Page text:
Detective Story Ideas

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Like most genre fiction, detective stories follow a set formula. They were first introduced to the English-speaking world by Edgar Allan Poe, who is credited with writing the first detective story, "The Murders in the Rue Morgue." The ideas about detective stories have evolved over the years since Poe, but they have four essential ingredients: a murder, a detective, multiple suspects and the solution to the central puzzle in the story.

An Essential Murder

  • Detective stories feature at least one murder, which occurs at the beginning of the story. The "how to" of murder -- whether it is by shooting, stabbing, poisoning, asphyxiation, drowning or some other technique -- is for the writer to invent. No murder, however, is perfect. The murder scene works best in a "closed space" such as a country house, a train carriage or a college. It also serves as the site of multiple clues for the detective's discerning eyes. Depending on the plot, more murders can occur throughout the story, but it must begin with one.

A Detective Hero

  • There wouldn't be a detective story without a detective. After finishing the book, the reader remembers vague basics of the plot, and the detective -- if sketched with care -- stands out. The detective is essentially the hero (or heroine) of a detective story. He or she can be an amateur, such as Sherlock Holmes, or a professional detective from the police department. However, the rules of the genre dictate that the detective be an outsider. He or she should not be related to the suspect or the victims. In addition, he or she should have a keen eye for a details and a passion for logic.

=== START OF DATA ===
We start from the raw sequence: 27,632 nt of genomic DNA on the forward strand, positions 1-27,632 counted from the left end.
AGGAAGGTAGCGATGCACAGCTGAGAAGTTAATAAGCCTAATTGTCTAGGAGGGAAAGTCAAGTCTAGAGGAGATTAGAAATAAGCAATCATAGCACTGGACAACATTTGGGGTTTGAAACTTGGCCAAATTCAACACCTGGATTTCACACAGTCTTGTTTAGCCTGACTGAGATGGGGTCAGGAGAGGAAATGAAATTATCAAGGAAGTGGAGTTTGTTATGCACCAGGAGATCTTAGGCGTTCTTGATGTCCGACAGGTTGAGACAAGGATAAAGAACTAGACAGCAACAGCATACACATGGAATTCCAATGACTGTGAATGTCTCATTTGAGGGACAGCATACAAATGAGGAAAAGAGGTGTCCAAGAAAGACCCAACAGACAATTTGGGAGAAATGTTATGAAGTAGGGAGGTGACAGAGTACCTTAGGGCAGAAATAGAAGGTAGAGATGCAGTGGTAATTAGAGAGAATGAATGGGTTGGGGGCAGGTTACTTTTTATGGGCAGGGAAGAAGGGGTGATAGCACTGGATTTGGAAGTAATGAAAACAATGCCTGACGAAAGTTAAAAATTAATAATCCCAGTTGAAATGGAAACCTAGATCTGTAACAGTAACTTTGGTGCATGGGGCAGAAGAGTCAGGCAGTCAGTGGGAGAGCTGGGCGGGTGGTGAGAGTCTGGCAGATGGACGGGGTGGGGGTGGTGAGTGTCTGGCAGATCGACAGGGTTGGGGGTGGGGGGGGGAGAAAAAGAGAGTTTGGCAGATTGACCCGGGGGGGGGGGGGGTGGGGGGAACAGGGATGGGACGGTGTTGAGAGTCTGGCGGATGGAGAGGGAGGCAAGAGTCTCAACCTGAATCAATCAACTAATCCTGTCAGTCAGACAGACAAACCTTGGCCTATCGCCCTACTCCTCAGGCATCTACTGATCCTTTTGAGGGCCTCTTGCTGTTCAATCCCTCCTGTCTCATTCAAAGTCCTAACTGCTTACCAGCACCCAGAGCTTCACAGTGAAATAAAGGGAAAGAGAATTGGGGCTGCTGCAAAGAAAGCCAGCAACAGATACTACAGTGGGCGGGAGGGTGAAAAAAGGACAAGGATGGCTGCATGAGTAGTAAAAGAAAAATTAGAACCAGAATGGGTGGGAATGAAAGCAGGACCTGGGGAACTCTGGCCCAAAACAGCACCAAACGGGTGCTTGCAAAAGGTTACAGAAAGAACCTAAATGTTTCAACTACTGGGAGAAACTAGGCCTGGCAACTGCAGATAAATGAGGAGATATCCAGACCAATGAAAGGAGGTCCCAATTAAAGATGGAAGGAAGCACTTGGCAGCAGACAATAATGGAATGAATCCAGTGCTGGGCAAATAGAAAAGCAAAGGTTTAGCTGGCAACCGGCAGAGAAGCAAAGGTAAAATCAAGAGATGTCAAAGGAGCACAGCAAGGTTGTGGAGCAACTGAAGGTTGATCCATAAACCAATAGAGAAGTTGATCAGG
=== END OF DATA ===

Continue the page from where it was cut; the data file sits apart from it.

The Usual Suspects

  • There are multiple suspects who either gain materially from the victim's death or are opposed to the dead person for a reason. Otherwise, the suspects, including the criminal, do not have a believable motive to commit the crime. As the story proceeds, the writer should give clues about the identity of the criminal. An astute reader, therefore, is able to identify the criminal before the writer has exposed him to everyone. The writer can plant false leads to deceive the naive reader, which is part of the fun in writing detective stories. The story can also feature a game of cat and mouse between the detective and the criminal where the latter tries to mislead or even murder the former.

A Logical Solution

  • Detective stories are usually solved with identification of the criminal. However, there are rules on the methods of solution. The solution must follow from clues that are presented to the reader, and the identity of the criminal must be apparent, at least in retrospect. The solution relies on reasoning and logic. Accidental solutions and solutions with the help of supernatural forces and seances are not allowed. It is also disrespectful to the readers to have the detective be the criminal. At the end of the story, the writer can kill or otherwise remove the criminal from the environment and allow the suspects to resume living in peace.

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